Nishant Malhotra had the distinct honor of participating as an attendee in the exclusive thought leadership event, the G20 Mumbai Cultural Tracker, presented by FICCI, UNESCO, Teamwork Arts, and Avid Learning. This exceptional gathering convened in the vibrant metropolis of Mumbai, India. The event’s central theme, “Cultural Confluences: Empowering Creative Industries of the Future,” played a pivotal role within the framework of the Culture Working Group under India’s G20 Presidency. This conference attracted a distinguished assembly of leading subject matter experts, industry luminaries, policymakers, and cultural visionaries, all convened to explore both the present and future opportunities within the art and cultural ecosystem, with a particular emphasis on India. The discussions delved into a multidimensional and multifocal analysis of the prevailing opportunities within the cultural milieu. Moreover, it focused on policies and initiatives to better the prevailing cultural landscape imbibing the best business practices’ for a sustainable future.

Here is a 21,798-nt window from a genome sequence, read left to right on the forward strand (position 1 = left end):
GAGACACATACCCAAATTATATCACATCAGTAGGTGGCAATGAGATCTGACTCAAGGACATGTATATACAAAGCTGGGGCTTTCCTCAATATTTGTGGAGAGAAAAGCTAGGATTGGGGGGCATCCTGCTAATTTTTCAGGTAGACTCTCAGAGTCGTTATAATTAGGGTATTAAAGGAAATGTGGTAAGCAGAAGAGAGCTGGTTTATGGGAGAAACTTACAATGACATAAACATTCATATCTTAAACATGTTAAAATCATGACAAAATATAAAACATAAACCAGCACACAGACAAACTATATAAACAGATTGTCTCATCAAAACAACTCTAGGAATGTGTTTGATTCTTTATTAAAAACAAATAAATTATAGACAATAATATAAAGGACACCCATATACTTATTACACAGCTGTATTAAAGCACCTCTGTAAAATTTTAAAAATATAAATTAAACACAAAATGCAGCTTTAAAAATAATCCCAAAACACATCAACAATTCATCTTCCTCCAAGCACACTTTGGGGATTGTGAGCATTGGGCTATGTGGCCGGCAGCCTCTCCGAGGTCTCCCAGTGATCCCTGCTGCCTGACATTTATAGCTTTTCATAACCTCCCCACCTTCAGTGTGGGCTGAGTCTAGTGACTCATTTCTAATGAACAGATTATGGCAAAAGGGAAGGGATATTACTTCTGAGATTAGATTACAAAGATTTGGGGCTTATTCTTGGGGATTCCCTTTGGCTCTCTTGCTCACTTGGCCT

As per UNESCO’s data, the cultural and creative industries stand out as one of the world’s fastest-growing sectors, contributing approximately 6.1 percent to the global economy. What’s even more promising is that globally, this sector employs more people aged between 15 to 29 years than any other sector, generating annual revenues of $2.25 trillion with about 30 million jobs. However, this figure is likely an underestimate, especially in developing nations, where a significant portion of this industry operates in the informal sector, making it challenging to fully grasp its overall impact. Furthermore, these industries generate positive externalities that enrich the global ecosystem, though quantifying these effects remains a complex endeavor. It’s important to note that externalities, often referred to as Third-Party Effects, encompass costs or benefits associated with entities not directly involved in producers’ and consumers’ transactions. These costs or benefits are often hidden or not accounted for by the producers of goods and are categorized as indirect costs. In the case of positive externalities, the marginal social cost of using a product or service exceeds the marginal private cost of producing it. Therefore, goods and services that generate positive externalities are typically subsidized to expand access to a broader audience. Example Museums. For a deeper understanding of this subject, consider exploring the online course on Microeconomics offered as part of The middle Road’s premium offerings. It provides valuable insights into the intricate world of economics, including concepts like externalities and their implications.